How to kill a computer virus
In 1949 John Von Neumann postulated and lectured about a future where computer programs would be designed to self replicate. Later on proponents of terra forming other worlds envisioned machines that could build other machines with programs that could create new programs and optimize their own. This would save humans a lot of work and a lot of money. But it was all just hypothesis back then, as no one had as yet written such programs.
By 1980 Jurgen Kraus was lecturing on the subject of computer programs that could be designed to act exactly like viruses. The analogy stuck and so did the name. However, the analogy had been used by sci fi writers since 1969, and the first self replicating virus had been created in 1971 by Bob Thomas at BBN technologies.
In hindsight it might be considered ironic that the first computer virus outside a lab (in the wild) was written in 1981 for the Apple dos system. It was called “Elk Cloner”.
The first IBM dos virus was created in 1986 called the “brain”. It was created by a software engineer in India to supposedly protect his work from piracy.
When I bought my first PC in 1989 I knew nothing about them. It was an IBM XT. It had a 4meg processer and a math co-processer. It ran MS dos 3. After playing with it for a few weeks I discovered that I couldn’t format a 5 inch floppy. After asking around I discovered that the reason I couldn’t format a floppy was because the program that formatted floppies was missing from my dos program. That wasn’t all that was missing.
I quickly went out and bought a copy of dos 3 for 5 dollars and installed it. As soon as I did, my computer told me it was stoned, and shut down. Apparently, without all those commands, the virus had been kept at bay.
I would discover that I had the “Stoned” virus. Lucky that the floppies I had bought came with a complimentary virus scanner. I had dozens of floppies, and after I cleaned my 10 meg hard drive I found out all the floppies were infected too, and whenever I ran any program I re-infected my computer.
Viruses are often very destructive and replicated themselves into all .exe and/or .com files. In other words: they replicate in to all programs. After all, a virus needs a host in order to reproduce itself. So does a computer virus. This inevitably ends in a useless computer.
Right up until the late 1990s, viruses were the worst malware we had. (malware being the term used to describe any destructive or intrusive computer program.) There are close to 300,000 computer viruses compared to the 5000 biological viruses we have studied and categorized so far.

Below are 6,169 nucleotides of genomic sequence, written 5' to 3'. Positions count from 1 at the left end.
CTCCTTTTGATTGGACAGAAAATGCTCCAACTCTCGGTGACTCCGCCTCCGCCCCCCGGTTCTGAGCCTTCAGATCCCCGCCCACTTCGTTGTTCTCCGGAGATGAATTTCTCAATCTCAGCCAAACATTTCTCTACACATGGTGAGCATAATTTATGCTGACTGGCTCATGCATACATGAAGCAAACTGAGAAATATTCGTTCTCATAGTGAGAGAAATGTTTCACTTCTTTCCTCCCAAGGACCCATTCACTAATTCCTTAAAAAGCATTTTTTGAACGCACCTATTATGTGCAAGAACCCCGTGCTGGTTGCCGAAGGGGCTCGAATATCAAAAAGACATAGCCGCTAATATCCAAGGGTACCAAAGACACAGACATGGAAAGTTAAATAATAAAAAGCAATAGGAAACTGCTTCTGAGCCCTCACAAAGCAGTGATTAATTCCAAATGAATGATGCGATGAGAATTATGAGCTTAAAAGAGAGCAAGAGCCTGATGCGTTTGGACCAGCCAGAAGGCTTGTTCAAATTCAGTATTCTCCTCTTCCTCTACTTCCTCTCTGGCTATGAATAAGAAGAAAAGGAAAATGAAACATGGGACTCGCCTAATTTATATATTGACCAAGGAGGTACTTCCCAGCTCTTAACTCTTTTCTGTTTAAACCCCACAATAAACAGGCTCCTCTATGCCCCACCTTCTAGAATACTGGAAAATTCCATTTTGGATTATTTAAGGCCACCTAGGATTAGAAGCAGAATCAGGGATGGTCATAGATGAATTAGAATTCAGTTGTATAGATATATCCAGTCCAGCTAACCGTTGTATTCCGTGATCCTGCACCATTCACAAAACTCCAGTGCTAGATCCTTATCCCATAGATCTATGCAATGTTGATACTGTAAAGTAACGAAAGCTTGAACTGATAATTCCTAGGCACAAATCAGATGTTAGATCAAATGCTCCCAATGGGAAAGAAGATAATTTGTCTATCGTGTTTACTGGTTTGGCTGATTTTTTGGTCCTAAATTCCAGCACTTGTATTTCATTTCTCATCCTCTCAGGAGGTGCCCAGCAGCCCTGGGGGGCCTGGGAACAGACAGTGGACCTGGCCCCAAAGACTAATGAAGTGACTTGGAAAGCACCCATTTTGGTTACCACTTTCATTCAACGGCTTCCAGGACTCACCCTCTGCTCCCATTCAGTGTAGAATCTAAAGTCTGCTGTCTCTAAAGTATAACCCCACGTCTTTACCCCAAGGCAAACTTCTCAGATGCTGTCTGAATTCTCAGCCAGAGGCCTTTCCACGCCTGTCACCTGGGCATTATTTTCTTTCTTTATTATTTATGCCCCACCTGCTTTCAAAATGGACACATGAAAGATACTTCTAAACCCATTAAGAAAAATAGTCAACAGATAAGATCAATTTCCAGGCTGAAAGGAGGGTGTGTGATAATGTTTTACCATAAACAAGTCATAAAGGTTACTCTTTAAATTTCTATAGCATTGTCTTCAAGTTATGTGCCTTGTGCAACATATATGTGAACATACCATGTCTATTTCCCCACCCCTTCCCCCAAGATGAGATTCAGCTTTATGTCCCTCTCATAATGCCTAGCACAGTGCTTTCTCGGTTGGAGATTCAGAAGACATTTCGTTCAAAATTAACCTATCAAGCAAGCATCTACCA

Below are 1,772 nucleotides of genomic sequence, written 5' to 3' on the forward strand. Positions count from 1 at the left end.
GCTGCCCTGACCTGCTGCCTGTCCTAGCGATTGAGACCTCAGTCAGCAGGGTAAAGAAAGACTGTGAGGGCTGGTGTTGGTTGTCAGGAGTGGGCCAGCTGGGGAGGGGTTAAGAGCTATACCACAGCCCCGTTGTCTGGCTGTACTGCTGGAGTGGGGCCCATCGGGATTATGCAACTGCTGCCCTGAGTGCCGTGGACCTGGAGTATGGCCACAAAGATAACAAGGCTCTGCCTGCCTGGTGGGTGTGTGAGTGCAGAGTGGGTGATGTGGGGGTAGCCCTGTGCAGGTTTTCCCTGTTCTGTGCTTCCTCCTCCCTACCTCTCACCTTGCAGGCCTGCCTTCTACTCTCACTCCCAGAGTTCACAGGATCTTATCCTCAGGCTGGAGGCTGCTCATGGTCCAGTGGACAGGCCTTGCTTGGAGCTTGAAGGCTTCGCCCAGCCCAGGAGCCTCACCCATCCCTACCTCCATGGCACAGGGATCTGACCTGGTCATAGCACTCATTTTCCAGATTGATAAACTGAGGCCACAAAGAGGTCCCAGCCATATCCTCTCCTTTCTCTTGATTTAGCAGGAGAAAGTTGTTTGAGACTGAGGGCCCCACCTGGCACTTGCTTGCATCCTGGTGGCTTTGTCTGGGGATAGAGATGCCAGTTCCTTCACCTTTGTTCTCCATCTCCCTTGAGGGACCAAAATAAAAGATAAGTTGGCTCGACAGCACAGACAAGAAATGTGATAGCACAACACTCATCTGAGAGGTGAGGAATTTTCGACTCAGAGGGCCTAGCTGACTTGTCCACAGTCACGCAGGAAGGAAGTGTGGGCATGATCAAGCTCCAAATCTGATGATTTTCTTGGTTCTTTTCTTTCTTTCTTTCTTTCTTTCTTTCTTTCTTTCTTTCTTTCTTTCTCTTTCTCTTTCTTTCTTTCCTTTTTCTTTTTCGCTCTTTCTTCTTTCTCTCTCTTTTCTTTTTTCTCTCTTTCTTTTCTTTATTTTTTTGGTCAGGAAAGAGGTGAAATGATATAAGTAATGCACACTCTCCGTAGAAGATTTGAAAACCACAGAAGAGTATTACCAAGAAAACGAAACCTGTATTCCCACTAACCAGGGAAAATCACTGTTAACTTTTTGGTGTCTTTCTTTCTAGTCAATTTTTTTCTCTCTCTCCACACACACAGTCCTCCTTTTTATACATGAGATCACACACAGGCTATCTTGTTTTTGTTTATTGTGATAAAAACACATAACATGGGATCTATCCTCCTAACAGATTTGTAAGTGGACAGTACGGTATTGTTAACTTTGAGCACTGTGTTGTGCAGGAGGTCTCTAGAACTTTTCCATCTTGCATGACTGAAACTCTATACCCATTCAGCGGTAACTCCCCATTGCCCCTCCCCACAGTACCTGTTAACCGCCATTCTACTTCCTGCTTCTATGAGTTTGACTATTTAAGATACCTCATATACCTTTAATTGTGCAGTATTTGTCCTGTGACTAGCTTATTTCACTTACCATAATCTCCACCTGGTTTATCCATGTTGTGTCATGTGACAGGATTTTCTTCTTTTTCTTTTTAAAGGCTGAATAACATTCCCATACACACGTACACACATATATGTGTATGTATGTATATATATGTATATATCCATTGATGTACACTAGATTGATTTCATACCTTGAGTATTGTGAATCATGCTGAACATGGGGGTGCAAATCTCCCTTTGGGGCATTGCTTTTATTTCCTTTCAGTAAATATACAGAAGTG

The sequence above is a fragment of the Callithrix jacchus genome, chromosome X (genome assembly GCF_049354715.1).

But computer virus didn’t do much more than cause destruction. And while being able to boast about how much damage your program does must be a real ego boost for the virus programmer, Trojan horses do what the original Trojan horse was reported to have done: It opens a door by which it can let others in. It can also send messages, email all your contacts, send personal info including online bank info, report on your keystroke or internet activity to just about anyone including unscrupulous advertisers, or open a back door which others can use to control your computer or hijack it for use as a server for pirated material without your consent. In other words: they can make unscrupulous people a lot of money.
The third type of malware we’ve seen is called adware or spyware. This is the reason you might have hundreds of pop ups and a slow computer. Adware was originally designed to spy on you for advertisers, who then use that info to target you with their ads. But it was soon obvious that the same software could be used to spy on us for all kinds of reasons.
Spyware can also redirect your browser to web pages you didn’t intend to go to, like porn sites, or suddenly tell you you have a virus and just have to buy a particular unknown antivirus program because no other will save you. Meanwhile it probably has a Trojan in it that will invite a host of other malware into your computer. And, of course, unscrupulous people can make money.
But the worst of the bunch is the rootkit. It, again, can kill a computer like in the old days. But this one can destroy your bios and cost you sometimes more than your computer is worth. The trouble is, most virus scanners won’t even detect them.
As malware grew, so did antivirus software manufacturers. Some have even suggested that the industry has on occasion been responsible for making some of the viruses we suffer. It’s probably not true.
It’s even been suggested that some malware is created by software manufacturers so they can offer it for illegal download in order to infect the pirated software and make downloading less attractive. Wouldn’t be the first time a programmer created a virus to protect their work. But the truth is that there are enough smart programmers out there that if the antivirus companies and major software makers were in the business of making viruses, we would soon know.
Most of all: there are enough people with enough reasons to create the next super bug even without the obvious suspects joining in. All of them should, of course, drop dead in shame. But they won’t.
So if you get malware on your computer, what do you do?
The easy answer most tech support centers will give you is: Pull out that restore disk and reset your computer to factory settings. It’s the quick and easy solution, but you lose all your personal programs, pictures, music, movies and documents.
If you back up like you know you should, it won’t matter. But let’s face it, who backs up as often as they should?
The first things to know when going after a virus are: is your virus scanner active? Is it updated? Do you have updated anti-spyware software installed?
The biggest problem people face is not having any antivirus software at all, or having inactive software. When you buy a computer it comes with a virus scanner. The problem is that it is usually a trial version. They expect you to buy it after you have tried it. If you don’t buy it the software stops working and you are no longer protected.
You need a working antivirus scanner so you either need to buy one or download a free one. The important thing to remember is that you need to uninstall the old one. Never have two virus scanners installed at the same time. Your computer will be slow, and certain combinations have been known to cause serious problems like not being able to boot up again.